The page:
Wisconsin Governor Scott Walker is going to face a recall election next year.
More than 200,000 Wisconsinites have pledged to join the effort to remove the radically anti-labor governor and pro-recall groups have announced plans to begin circulating the petitions November 15. Even the governor’s aides admit that it is all but certain that the groups will collect far more than the 540,000 signatures that are required to force the governor to face a new election next spring.
And the numbers don’t look good for Walker.
Polling shows that a solid majority of Wisconsin voters disapprove of the governor’s performance, with overwhelming majorities of Democrats and independents favoring his removal. Among self-identified independent voters, a group that favored Walker by a 56-42 margin last November, the split in now 52 percent for recalling the governor to 36 percent for keeping him. Internal polling, which pits the governor against a variety of potential challengers, has him running poorly even against contenders who have never before run statewide races.
Those are nightmarishly bad numbers for a politician who got a taste of the trouble he was in last winter, when his effort to undermine collective bargaining rights for public employees, fill civil service positions with political cronies and undermine local democracy were greeted with some of the largest pro-labor demonstrations in modern American history.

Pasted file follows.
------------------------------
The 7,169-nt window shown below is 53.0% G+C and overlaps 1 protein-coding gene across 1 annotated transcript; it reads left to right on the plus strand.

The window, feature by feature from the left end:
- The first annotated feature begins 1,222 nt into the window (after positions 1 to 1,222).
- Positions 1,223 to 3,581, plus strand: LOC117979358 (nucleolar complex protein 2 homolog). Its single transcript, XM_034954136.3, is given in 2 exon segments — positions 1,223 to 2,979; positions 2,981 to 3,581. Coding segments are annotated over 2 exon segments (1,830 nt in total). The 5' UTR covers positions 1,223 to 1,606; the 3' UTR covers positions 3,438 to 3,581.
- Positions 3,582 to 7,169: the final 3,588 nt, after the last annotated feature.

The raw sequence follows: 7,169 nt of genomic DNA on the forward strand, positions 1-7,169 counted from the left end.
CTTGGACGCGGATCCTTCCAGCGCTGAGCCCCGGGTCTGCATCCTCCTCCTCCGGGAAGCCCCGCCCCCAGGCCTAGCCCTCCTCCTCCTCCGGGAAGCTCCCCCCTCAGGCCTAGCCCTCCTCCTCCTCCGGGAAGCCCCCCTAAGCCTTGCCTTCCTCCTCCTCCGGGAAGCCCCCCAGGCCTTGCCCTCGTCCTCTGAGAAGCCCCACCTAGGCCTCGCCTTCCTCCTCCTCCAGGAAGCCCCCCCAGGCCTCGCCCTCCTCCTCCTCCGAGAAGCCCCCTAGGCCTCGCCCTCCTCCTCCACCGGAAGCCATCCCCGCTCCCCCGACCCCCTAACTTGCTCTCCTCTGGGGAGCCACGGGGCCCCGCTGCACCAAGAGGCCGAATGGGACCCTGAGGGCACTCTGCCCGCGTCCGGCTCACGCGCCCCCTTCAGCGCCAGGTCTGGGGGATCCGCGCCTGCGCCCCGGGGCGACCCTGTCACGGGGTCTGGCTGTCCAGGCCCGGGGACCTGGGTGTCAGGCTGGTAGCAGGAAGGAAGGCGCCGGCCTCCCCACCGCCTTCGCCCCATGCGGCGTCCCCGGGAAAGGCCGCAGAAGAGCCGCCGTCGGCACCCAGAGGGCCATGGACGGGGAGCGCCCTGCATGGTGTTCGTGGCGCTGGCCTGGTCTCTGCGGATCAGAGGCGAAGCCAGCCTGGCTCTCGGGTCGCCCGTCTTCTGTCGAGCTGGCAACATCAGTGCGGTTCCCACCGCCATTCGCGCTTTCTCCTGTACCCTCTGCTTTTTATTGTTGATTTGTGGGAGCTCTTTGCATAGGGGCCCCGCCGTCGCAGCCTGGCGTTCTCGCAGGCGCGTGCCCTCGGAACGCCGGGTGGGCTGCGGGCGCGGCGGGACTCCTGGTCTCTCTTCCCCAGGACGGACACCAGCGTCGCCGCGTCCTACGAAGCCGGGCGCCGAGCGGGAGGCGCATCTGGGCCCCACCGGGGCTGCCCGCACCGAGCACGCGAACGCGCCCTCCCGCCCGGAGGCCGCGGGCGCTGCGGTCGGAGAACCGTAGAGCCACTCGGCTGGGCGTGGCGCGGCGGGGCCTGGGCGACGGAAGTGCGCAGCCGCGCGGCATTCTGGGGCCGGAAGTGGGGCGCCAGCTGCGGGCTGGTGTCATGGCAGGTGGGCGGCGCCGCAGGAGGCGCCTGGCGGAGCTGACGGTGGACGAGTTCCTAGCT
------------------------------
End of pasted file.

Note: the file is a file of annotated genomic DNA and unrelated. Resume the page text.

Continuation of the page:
So how does Walker intend to prevail?
By gaming the election process.
Specifically, Walker and his legislative allies have in recent weeks placed enormous pressure on the state Government Accountability Board—which oversees elections—to refrain from writing rules that might make the recall process easier.
The pressure tactics included consideration by the state’s Joint Committee for Review of Administrative Rules of a proposal to shift final authority over whether GAB rules are implemented to the governor.
That change would create an autocrat’s dream scenario. Strongmen and political bosses have always mused that what matters is not who casts the votes but who counts them. What has the potential to matter even more, however, is who decides how everything about an election—the petitioning, the voter registration, the voter-identification rules, the vote counting, the recounting, everything—goes down. That’s what Walker would have if were to gain control of the rule-making process regarding recalls.
“Allowing Governor Walker to veto any recall rule from the GAB that he doesn’t like, for an election that affects him personally, is the definition of an abuse of power. Gov. Walker and legislative Republicans know that they are in trouble with Wisconsin’s working, middle-class families because of their extreme agenda. But rather than let the voice of the people be heard, Republicans are trying to control the recall election rules in favor of Governor Walker,” argued Assembly Minority Leader Peter Barca, D-Kenosha.